Language is central to virtually all human activity. Indeed, many argue that language was the single most important factor in the differentiation of the human species from other hominids. Linguists study language as a specialized communicative system with its own distinctive principles of structure and patterning. Apart from the traditional subfields of phonology (the patterning of speech sounds), morphology (word-building processes), and syntax (rules of phrase and sentence formation), there are the interdisciplinary research areas with connections to philosophy, psychology, anthropology, and literature. These include semantics, discourse analysis, sociolinguistics, psycholinguistics, and linguistic anthropology.

A BA or MA in linguistics permits a student to explore both the independent and interdisciplinary aspects of human language. Courses focus on the analysis of language both at a given point in time and as it changes over time, and cover diverse contemporary approaches to data.

Brooks Hall
NCALA 2014
Linguistics Students
Linguistics Students

News & Announcements

Linguistic interaction includes more than just words; the gestures, gaze, and bodily orientations that accompany speech all help us to understand one another. And just like speech, these ‘multimodal’ aspects of communication differ across...

On May 16, 2020, the Linguistics Program hosted a virtual ceremony for graduating Linguistics MA students and undergraduate Linguistics majors. The recording can be viewed below, or by visiting ...

"Along with Norton’s interest in dwindling and little-known languages came an interest in understanding why it’s important to preserve them."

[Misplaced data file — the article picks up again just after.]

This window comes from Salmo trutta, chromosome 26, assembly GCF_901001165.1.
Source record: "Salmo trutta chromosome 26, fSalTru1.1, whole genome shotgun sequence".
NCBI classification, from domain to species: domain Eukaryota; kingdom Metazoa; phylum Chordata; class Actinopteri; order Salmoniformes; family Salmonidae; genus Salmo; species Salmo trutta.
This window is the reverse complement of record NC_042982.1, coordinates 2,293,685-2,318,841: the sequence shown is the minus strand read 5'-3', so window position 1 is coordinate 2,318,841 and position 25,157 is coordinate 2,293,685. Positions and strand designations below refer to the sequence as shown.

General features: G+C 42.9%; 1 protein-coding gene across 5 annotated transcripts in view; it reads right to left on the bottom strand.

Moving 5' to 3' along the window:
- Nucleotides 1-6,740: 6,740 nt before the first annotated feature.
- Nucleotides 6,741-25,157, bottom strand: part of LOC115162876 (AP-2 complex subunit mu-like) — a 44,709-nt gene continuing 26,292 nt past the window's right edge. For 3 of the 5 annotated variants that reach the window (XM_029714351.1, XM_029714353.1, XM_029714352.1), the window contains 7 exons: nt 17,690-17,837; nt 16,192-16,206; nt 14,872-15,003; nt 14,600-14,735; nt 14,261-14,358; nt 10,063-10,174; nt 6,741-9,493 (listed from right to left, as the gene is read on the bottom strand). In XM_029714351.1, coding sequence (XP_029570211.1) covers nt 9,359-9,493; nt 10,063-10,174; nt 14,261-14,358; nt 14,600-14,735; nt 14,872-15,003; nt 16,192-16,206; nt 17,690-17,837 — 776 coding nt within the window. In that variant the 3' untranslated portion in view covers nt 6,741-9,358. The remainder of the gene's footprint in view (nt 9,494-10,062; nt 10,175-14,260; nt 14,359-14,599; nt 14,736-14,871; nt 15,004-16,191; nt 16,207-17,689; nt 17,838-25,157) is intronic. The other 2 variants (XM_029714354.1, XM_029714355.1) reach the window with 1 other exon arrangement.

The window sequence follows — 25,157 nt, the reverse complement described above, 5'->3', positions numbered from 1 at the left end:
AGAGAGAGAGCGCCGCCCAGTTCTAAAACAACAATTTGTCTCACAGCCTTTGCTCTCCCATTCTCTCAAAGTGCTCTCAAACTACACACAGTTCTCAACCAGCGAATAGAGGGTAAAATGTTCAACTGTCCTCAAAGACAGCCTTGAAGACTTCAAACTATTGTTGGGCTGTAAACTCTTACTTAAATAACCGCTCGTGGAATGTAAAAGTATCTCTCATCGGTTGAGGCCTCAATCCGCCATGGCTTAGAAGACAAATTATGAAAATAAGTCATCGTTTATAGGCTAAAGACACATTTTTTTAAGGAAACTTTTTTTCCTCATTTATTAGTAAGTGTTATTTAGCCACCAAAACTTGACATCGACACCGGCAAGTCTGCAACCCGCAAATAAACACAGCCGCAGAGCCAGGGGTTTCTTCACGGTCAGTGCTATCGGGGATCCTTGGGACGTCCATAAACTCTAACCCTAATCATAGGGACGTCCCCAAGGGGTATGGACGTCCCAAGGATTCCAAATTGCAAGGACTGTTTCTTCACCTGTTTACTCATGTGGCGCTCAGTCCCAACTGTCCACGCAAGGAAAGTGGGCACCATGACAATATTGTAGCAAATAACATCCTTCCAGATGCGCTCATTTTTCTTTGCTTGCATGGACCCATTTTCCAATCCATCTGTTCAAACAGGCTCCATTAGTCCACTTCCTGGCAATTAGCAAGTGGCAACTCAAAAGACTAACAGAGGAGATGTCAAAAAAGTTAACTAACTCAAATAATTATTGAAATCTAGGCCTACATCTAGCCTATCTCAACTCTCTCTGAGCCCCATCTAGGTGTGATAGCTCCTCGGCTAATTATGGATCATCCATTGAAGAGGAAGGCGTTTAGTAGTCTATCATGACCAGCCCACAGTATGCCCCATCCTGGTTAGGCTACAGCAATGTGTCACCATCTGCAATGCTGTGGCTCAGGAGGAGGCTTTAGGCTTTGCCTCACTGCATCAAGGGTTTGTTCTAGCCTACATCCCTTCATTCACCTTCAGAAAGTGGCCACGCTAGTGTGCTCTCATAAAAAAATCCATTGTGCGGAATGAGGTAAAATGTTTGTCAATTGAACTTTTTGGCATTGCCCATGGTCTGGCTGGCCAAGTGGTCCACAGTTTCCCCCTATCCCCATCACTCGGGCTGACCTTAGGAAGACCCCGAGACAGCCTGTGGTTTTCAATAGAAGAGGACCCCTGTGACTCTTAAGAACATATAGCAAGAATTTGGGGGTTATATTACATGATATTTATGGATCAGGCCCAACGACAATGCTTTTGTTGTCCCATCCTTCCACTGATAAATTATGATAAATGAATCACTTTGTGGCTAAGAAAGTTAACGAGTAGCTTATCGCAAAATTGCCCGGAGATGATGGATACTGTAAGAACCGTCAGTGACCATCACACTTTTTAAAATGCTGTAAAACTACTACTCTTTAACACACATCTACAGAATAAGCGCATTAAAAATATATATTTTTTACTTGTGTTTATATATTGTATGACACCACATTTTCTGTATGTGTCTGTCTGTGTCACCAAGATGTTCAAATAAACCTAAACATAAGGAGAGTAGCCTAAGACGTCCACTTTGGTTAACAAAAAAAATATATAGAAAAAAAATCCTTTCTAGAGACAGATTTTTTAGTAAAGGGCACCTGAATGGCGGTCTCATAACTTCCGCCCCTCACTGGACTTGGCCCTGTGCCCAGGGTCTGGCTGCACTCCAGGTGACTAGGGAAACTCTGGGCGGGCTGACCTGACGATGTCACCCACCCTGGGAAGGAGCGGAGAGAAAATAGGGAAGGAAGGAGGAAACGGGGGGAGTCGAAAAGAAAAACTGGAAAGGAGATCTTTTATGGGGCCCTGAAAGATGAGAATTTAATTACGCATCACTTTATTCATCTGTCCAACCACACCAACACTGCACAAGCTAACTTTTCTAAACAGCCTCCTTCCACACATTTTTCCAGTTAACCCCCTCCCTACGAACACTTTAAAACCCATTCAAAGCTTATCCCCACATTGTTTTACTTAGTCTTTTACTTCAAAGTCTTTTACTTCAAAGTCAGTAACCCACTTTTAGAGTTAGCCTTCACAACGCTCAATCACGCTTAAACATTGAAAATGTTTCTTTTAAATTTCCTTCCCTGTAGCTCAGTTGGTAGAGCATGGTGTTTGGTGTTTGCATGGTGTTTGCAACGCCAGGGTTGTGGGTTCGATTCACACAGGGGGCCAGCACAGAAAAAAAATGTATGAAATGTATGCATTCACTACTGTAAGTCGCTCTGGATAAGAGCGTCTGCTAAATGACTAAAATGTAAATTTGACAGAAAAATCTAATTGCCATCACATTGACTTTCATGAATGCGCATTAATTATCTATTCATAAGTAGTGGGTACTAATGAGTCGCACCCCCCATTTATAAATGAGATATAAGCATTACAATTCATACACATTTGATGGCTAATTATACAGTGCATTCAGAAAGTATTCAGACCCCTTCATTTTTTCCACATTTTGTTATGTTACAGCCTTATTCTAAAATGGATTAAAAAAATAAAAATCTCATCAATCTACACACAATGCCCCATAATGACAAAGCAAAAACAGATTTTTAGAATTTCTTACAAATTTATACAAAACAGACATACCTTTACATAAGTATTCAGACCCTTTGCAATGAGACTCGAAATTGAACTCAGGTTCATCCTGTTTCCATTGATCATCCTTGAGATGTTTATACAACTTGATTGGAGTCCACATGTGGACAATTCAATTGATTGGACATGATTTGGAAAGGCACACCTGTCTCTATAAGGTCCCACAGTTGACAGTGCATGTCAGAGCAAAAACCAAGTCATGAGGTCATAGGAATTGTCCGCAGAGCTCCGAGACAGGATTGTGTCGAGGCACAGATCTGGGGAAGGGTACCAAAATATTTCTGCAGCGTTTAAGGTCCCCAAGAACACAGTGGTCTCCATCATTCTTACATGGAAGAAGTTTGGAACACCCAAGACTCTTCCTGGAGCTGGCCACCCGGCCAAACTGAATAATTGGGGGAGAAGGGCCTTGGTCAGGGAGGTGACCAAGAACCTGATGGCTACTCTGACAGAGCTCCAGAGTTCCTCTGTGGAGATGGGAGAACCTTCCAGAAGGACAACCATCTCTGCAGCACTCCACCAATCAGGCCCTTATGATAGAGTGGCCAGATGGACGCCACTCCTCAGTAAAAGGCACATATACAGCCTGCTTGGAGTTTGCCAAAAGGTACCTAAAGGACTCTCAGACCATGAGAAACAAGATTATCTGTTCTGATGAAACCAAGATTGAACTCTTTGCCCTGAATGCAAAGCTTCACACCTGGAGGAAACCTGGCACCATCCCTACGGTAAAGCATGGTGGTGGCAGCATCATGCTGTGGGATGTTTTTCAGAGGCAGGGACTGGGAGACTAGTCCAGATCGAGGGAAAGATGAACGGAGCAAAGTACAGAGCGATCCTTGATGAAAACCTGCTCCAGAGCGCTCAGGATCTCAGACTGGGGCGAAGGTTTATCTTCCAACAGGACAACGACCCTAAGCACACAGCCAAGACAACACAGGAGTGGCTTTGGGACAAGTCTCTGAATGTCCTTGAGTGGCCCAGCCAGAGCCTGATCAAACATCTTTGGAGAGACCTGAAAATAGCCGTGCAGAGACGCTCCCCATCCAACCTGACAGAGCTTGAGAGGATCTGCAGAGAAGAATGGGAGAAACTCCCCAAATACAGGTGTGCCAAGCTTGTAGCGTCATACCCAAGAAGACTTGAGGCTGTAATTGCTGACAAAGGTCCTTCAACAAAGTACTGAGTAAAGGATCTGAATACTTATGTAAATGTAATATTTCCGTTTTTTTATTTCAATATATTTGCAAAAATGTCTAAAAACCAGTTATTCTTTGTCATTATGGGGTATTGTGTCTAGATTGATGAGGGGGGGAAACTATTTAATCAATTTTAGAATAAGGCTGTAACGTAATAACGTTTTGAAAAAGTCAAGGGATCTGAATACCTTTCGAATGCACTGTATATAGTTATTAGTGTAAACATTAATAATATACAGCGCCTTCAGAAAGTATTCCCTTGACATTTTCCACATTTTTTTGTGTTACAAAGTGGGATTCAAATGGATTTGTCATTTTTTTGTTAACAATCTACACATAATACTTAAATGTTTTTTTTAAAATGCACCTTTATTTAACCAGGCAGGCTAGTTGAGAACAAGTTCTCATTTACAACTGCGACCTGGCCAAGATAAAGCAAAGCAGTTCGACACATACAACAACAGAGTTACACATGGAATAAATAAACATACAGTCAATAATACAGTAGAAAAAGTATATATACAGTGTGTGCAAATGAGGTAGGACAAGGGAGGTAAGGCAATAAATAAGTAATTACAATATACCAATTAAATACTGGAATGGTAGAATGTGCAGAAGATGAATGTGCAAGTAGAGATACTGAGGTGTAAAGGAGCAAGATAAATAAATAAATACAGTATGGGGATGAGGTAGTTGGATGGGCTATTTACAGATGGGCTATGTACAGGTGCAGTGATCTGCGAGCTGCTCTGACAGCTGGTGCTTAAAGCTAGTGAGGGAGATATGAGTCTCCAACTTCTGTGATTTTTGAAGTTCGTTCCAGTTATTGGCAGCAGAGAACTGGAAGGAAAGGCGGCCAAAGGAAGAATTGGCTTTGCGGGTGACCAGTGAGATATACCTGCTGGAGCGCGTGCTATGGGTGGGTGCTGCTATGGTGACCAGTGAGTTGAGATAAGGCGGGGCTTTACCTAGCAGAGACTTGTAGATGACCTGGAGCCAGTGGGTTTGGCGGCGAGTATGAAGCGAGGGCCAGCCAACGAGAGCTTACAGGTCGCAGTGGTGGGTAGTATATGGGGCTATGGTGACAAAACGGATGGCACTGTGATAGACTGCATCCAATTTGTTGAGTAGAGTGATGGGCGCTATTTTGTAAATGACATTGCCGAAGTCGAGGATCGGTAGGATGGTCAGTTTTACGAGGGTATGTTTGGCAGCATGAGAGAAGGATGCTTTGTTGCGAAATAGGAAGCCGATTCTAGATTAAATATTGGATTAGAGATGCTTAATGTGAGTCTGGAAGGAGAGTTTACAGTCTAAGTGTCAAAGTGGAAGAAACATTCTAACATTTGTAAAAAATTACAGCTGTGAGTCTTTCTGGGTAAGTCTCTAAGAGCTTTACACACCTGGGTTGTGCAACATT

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In contrast to computer algorithms, humans are able to comprehend speech in challenging acoustical conditions like cocktail parties. To understand this remarkable ability, Meliza's research examines a perceptual illusion called auditory...

The students in UVa’s Spring 2019 "Literacy and Orality” seminar, led by linguistics program director Lise Dobrin, documented the graffiti in the Alderman Library study carrels that will be lost in the Library renovation. The project culminated...

U.Va. TESOL Certificate Program

Linguistic Anthropology Seminar

The UVa Linguistic Anthropology Seminar is an informal, interdisciplinary venue for presentations of work in progress by faculty, students, and visiting scholars in linguistic anthropology, linguistics, and related fields. To volunteer a talk or propose a discussion topic, contact Prof. Lise Dobrin

Virginia Linguistics Club

The Virginia Linguistics Club (VLC) serves as a network and resource for students interested in linguistics. To find out more about the VLC, contact club president John Tiernan